While she cleans up her act, Lindsay Lohan at least won't have to worry about one person breathing down her neck.
Marsha Revel, the Los Angeles Judge who came down hard on the troubled starlet and sent her to jail for failing to abide by the terms of her probation, has recused herself from Lohan's case after prosecutors raised objections to her handling of the case.
"Judge Revel recused herself from this case on Friday," said Los Angeles Superior Court spokesman Allan Parachini. "We can't confirm any reason. It's [been] reassigned to Judge [Elden] Fox."
E! News has learned that Revel was pressured by prosecutors into removing herself from overseeing Lindsay's probation.
According to a source, there was a meeting last Friday between District Attorney Danette Meyers, Lohan's lawyer Shawn Chapman Holley and Her Honor where the prosecutor objected to Revel making several phone calls to a rehab clinic without her being present for the communications.
The DA's office took specific issue with the judge selecting the Morningside treatment facility, which was not on the list of recommended facilities for the 24-year-old actress once she was released from the slammer. Instead, Meyers suggested UCLA as the best place for Lohan.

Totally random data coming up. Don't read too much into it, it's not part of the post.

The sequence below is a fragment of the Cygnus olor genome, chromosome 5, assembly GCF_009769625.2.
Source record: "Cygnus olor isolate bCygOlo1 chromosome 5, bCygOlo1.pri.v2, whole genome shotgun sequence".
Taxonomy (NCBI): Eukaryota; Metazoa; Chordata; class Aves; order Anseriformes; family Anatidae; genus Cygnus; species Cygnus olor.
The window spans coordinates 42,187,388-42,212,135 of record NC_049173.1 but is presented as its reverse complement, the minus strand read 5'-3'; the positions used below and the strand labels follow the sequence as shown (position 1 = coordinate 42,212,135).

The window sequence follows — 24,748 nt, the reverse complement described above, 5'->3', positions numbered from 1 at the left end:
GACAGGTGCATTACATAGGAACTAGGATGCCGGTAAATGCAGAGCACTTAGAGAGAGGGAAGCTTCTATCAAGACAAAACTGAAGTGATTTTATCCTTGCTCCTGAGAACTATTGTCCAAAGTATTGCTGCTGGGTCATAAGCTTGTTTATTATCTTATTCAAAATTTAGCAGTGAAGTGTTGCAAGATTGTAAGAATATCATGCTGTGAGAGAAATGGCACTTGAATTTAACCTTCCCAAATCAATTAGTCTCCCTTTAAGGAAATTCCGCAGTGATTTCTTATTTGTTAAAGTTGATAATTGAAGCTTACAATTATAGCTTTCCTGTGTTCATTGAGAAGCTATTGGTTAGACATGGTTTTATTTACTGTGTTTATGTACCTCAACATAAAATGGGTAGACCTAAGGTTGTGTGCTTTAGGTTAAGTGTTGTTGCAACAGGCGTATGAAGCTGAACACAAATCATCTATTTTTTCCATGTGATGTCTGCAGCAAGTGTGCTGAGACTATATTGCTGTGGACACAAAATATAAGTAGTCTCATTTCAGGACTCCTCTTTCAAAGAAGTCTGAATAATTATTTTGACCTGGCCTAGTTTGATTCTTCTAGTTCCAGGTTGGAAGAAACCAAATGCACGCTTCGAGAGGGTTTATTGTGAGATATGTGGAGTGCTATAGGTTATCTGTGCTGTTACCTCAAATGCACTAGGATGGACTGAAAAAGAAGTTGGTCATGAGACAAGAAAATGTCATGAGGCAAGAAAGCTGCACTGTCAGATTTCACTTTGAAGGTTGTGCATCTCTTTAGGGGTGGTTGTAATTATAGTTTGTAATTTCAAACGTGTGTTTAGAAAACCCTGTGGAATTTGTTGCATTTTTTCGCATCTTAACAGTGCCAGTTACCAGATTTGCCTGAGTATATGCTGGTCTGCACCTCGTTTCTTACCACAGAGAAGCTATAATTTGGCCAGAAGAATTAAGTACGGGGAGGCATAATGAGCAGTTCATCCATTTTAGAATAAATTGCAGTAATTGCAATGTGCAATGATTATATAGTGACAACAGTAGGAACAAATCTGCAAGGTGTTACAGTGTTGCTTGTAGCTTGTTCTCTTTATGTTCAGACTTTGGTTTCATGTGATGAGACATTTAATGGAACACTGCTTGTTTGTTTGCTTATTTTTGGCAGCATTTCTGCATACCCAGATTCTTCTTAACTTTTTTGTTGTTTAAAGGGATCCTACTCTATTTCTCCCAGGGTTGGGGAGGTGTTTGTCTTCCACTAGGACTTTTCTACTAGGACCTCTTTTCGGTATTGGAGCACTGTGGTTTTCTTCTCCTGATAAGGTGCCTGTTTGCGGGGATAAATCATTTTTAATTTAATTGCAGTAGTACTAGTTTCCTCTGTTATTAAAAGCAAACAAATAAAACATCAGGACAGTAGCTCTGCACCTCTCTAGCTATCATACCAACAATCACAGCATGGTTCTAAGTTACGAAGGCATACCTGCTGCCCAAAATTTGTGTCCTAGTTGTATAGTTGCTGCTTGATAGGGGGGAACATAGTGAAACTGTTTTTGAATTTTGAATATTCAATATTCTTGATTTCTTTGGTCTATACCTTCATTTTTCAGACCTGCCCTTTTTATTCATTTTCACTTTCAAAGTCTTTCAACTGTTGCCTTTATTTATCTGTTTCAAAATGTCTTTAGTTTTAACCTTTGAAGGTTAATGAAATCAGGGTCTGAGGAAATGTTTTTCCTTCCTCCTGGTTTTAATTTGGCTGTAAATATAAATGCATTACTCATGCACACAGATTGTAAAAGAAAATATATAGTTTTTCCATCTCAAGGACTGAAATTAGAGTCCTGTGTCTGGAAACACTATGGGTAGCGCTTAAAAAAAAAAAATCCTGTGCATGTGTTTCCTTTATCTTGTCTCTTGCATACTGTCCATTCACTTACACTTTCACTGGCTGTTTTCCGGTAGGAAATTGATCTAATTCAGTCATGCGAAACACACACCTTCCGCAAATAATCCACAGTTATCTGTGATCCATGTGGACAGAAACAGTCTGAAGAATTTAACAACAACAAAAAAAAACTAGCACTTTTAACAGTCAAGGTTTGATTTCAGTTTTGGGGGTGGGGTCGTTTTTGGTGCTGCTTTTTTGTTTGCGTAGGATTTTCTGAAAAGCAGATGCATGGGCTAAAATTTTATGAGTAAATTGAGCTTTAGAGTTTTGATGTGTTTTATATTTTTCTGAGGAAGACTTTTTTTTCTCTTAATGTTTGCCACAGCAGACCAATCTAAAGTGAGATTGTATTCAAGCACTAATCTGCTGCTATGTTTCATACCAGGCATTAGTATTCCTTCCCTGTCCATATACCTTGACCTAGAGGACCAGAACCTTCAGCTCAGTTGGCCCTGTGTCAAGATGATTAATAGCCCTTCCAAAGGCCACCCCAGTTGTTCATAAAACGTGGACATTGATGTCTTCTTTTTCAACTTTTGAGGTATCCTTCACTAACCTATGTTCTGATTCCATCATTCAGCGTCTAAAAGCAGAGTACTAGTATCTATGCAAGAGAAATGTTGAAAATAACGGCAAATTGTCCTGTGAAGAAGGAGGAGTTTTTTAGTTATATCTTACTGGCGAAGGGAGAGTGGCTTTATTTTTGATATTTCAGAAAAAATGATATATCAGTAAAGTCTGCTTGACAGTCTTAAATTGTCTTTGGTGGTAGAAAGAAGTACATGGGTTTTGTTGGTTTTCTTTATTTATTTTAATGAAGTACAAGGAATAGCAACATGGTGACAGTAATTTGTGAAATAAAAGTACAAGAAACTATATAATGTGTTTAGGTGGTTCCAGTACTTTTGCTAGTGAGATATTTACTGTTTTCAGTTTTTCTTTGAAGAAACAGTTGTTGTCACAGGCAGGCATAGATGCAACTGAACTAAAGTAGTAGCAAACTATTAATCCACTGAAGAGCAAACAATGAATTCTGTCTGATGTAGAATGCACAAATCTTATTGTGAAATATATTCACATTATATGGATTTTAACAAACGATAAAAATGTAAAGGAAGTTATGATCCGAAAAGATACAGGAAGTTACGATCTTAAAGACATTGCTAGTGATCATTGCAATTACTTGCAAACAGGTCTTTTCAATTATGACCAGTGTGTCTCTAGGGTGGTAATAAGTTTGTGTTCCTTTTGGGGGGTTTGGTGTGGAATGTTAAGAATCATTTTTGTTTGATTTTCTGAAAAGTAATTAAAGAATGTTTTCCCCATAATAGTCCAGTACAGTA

"UCLA was always the first choice for the DA," says the source.
In addition, the source also tells E! News another factor in Revel's decision to step down was when O.J. Simpson Dream Teamer Robert Shapiro, who wasn't even Lohan's attorney of record (but was reportedly representing her), showed up at the courthouse without the district attorney present.
In legal proceedings, usually a judge cannot meet with one side without the other side being present.
Meyers was reportedly all set to file official paperwork formally objecting to Revel remaining on the case when the latter excused herself.
"Bottom line is we objected and she took herself off the case," added the source.
Beverly Hills Superior Court Judge Elden S. Fox will now take over. He's had quite a bit of experience handling celebrities scofflaws, having presided over former Prison Break star Lane Garrison's manslaughter case and Winona Ryder's infamous shoplifting trial.
—Reporting by Claudia Rosenbaum and Whitney English
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